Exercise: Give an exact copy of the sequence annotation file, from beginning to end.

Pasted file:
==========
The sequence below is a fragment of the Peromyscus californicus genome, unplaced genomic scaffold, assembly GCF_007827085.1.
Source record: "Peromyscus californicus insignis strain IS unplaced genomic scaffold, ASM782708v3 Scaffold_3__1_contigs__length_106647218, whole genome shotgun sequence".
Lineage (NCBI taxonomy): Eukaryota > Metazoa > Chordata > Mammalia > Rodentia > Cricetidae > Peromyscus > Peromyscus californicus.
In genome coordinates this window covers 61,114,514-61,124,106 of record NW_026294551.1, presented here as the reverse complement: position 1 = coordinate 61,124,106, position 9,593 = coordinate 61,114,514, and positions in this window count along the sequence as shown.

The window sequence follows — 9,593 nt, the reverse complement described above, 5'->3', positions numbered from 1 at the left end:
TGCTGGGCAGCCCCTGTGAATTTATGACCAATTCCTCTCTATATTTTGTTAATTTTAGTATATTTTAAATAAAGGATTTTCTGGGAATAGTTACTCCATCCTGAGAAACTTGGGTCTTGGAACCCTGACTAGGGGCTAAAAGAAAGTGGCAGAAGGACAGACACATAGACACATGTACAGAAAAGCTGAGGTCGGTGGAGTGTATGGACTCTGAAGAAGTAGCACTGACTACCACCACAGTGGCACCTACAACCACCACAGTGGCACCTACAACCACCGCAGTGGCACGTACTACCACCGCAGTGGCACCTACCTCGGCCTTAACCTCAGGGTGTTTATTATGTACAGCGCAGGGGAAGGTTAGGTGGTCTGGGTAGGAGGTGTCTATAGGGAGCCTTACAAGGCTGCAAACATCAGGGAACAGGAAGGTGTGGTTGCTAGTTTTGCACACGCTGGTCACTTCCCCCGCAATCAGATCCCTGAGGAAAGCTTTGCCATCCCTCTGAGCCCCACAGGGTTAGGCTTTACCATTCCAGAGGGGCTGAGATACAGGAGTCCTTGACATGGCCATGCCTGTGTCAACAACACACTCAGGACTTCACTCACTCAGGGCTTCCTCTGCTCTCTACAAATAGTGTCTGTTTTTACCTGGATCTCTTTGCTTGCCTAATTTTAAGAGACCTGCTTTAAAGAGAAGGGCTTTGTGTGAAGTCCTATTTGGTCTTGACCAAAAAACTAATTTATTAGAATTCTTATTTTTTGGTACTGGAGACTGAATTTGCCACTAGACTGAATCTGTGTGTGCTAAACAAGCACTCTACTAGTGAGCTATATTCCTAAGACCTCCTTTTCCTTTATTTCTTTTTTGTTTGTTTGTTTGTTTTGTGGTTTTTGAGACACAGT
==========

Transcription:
The sequence below is a fragment of the Peromyscus californicus genome, unplaced genomic scaffold, assembly GCF_007827085.1.
Source record: "Peromyscus californicus insignis strain IS unplaced genomic scaffold, ASM782708v3 Scaffold_3__1_contigs__length_106647218, whole genome shotgun sequence".
Lineage (NCBI taxonomy): Eukaryota > Metazoa > Chordata > Mammalia > Rodentia > Cricetidae > Peromyscus > Peromyscus californicus.
In genome coordinates this window covers 61,114,514-61,124,106 of record NW_026294551.1, presented here as the reverse complement: position 1 = coordinate 61,124,106, position 9,593 = coordinate 61,114,514, and positions in this window count along the sequence as shown.

The window sequence follows — 9,593 nt, the reverse complement described above, 5'->3', positions numbered from 1 at the left end:
TGCTGGGCAGCCCCTGTGAATTTATGACCAATTCCTCTCTATATTTTGTTAATTTTAGTATATTTTAAATAAAGGATTTTCTGGGAATAGTTACTCCATCCTGAGAAACTTGGGTCTTGGAACCCTGACTAGGGGCTAAAAGAAAGTGGCAGAAGGACAGACACATAGACACATGTACAGAAAAGCTGAGGTCGGTGGAGTGTATGGACTCTGAAGAAGTAGCACTGACTACCACCACAGTGGCACCTACAACCACCACAGTGGCACCTACAACCACCGCAGTGGCACGTACTACCACCGCAGTGGCACCTACCTCGGCCTTAACCTCAGGGTGTTTATTATGTACAGCGCAGGGGAAGGTTAGGTGGTCTGGGTAGGAGGTGTCTATAGGGAGCCTTACAAGGCTGCAAACATCAGGGAACAGGAAGGTGTGGTTGCTAGTTTTGCACACGCTGGTCACTTCCCCCGCAATCAGATCCCTGAGGAAAGCTTTGCCATCCCTCTGAGCCCCACAGGGTTAGGCTTTACCATTCCAGAGGGGCTGAGATACAGGAGTCCTTGACATGGCCATGCCTGTGTCAACAACACACTCAGGACTTCACTCACTCAGGGCTTCCTCTGCTCTCTACAAATAGTGTCTGTTTTTACCTGGATCTCTTTGCTTGCCTAATTTTAAGAGACCTGCTTTAAAGAGAAGGGCTTTGTGTGAAGTCCTATTTGGTCTTGACCAAAAAACTAATTTATTAGAATTCTTATTTTTTGGTACTGGAGACTGAATTTGCCACTAGACTGAATCTGTGTGTGCTAAACAAGCACTCTACTAGTGAGCTATATTCCTAAGACCTCCTTTTCCTTTATTTCTTTTTTGTTTGTTTGTTTGTTTTGTGGTTTTTGAGACACAGT